The purchasing patterns of today's grocery shopper are changing in the meat aisle, according to FMI's "Top Findings of Power of Meat 2017" report. Price per pound has the greatest purchase influence on consumers, and 60% of shoppers check primary store promotions when shopping for meat products.
Transparency is also a major trend driving shopper buying decisions, spurring "double-digit growth for organic, antibiotic/hormone-free, grass-fed and other attributes" in meat, according to FMI.
Consumers are also looking to get their protein from nontraditional channels. Ready-to-prepare meal kits found in the meat department attract 53% of consumers, and 75% of shoppers eat meat alternatives at least once per week as fish, eggs and plants become more widely accepted protein vehicles.
Contemporary consumers are giving a lot of thought to the meats they purchase — including how meat is treated during the growth phase, how it's processed, and how important it is (or isn't) to their diets.
Falling meat prices are also fueling changes in the meat sector, giving shoppers the flexibility to trade up to better cuts of beef, better grades of chicken and so on. Consumers are also venturing beyond the traditional grocery space to buy their meat products, with many shoppers frequenting butcher shops, farmers' markets and specialty organic markets.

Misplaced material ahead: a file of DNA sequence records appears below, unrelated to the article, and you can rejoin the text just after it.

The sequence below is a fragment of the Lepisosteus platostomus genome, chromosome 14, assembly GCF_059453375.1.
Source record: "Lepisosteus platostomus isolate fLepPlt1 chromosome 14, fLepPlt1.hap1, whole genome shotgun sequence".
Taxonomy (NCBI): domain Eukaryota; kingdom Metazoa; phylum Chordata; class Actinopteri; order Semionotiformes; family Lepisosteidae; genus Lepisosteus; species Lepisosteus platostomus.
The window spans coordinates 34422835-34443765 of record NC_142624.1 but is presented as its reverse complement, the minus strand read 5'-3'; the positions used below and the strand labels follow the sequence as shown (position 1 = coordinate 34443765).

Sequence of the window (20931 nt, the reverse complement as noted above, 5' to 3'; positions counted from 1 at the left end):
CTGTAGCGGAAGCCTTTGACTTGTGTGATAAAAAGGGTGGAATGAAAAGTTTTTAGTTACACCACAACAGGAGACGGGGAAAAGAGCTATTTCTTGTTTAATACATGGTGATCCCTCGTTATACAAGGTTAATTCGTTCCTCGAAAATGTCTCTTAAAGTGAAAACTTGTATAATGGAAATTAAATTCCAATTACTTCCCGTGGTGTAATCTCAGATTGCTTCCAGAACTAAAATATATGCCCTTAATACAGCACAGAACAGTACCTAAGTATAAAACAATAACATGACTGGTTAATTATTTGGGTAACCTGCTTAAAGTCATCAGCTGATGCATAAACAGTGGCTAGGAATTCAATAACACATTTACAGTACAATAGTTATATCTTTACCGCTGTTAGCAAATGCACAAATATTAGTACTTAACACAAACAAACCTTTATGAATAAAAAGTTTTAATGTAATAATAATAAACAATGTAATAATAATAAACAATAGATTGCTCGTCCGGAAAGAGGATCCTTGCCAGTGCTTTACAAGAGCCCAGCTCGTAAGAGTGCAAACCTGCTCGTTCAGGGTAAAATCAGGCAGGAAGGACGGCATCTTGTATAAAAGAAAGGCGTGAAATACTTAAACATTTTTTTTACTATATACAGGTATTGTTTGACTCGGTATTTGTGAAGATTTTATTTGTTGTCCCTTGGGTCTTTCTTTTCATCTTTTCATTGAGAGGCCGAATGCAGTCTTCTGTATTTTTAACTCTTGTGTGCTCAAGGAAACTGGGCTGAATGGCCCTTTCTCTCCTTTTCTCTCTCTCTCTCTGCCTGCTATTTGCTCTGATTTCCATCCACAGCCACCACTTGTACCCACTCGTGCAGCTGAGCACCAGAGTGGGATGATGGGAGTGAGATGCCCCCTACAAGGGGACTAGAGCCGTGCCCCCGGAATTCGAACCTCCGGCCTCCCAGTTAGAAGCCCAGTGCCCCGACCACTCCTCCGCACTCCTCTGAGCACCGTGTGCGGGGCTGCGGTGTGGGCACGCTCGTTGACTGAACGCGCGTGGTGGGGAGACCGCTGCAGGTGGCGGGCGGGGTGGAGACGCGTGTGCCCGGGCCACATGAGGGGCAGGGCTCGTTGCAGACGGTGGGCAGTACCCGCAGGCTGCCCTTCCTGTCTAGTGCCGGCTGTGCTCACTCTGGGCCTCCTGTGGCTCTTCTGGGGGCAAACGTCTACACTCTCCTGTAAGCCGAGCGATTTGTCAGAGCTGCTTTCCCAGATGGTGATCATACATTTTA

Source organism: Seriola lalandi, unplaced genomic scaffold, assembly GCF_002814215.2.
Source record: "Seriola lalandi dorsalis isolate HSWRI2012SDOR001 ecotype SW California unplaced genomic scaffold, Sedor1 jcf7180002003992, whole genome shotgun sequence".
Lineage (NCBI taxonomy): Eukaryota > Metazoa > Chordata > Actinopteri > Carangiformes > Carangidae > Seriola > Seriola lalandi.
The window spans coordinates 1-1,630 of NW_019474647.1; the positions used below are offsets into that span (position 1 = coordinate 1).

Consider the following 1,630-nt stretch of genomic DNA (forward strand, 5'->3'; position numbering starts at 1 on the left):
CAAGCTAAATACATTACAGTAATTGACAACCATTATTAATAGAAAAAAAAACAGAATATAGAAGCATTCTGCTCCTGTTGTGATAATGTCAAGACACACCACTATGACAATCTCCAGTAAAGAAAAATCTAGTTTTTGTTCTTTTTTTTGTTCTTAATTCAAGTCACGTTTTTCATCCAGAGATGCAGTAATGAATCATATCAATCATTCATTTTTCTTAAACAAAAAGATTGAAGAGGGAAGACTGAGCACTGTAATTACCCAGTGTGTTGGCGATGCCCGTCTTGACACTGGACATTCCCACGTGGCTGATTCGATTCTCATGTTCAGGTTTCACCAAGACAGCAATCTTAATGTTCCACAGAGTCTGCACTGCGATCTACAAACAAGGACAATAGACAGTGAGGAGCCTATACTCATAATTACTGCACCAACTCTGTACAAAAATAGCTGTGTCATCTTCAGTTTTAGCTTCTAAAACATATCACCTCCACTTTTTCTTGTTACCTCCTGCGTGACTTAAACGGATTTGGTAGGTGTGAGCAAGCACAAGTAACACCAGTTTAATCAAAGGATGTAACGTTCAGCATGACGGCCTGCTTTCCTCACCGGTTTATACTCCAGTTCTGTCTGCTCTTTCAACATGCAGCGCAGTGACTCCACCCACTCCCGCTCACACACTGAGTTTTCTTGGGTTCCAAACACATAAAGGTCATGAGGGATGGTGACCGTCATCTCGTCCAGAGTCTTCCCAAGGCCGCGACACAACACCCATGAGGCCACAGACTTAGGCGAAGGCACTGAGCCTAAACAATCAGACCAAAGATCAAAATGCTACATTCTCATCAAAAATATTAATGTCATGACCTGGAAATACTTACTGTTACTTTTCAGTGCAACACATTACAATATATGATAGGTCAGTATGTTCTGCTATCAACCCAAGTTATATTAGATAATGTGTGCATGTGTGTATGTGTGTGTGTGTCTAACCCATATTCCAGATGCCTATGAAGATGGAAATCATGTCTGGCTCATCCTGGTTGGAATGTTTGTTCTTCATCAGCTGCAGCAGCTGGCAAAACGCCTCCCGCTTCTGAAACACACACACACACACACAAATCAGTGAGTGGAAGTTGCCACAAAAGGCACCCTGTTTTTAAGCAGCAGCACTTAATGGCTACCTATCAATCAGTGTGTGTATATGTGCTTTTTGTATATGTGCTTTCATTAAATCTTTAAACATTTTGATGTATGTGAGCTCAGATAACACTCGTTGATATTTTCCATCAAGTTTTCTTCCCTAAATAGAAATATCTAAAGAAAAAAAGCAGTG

At the same time, consumer interest in meat alternatives is skyrocketing, which has led to some seemingly contradictory analyst findings. According to an industry report from Rabobank Food & Agribusiness Research and Advisory group, U.S. meat consumption per capita spiked almost 5% in 2015 — the largest increase in 40 years.
Meanwhile, a recent Nielsen webinar called "Decisions, Decisions: How Do Consumers Shop Meat," cited research showing a decrease in money spent on meat and poultry products.
Regardless, retailers should be aware that consumer health trends are changing the meat space, and that consumer demographics play a major role in purchasing behavior. Some millennials have a growing preference for plant-based proteins because of perceived health benefits and environmental sustainability — likely the result of studies that link red meat to heart disease, cancer and other diseases, as well as consumer concern over the treatment of animals raised for meat.
In order to recapture and maintain consumer interest, retailers should try to educate consumers about their meat offerings through both in-store promotions and digital outreach. Information about meat's health benefits, animal-welfare labels like "antibiotic-free" and "grass-fed", as well as digital apps that explain how best to incorporate certain cuts into everyday diets, can all encourage consumer purchases.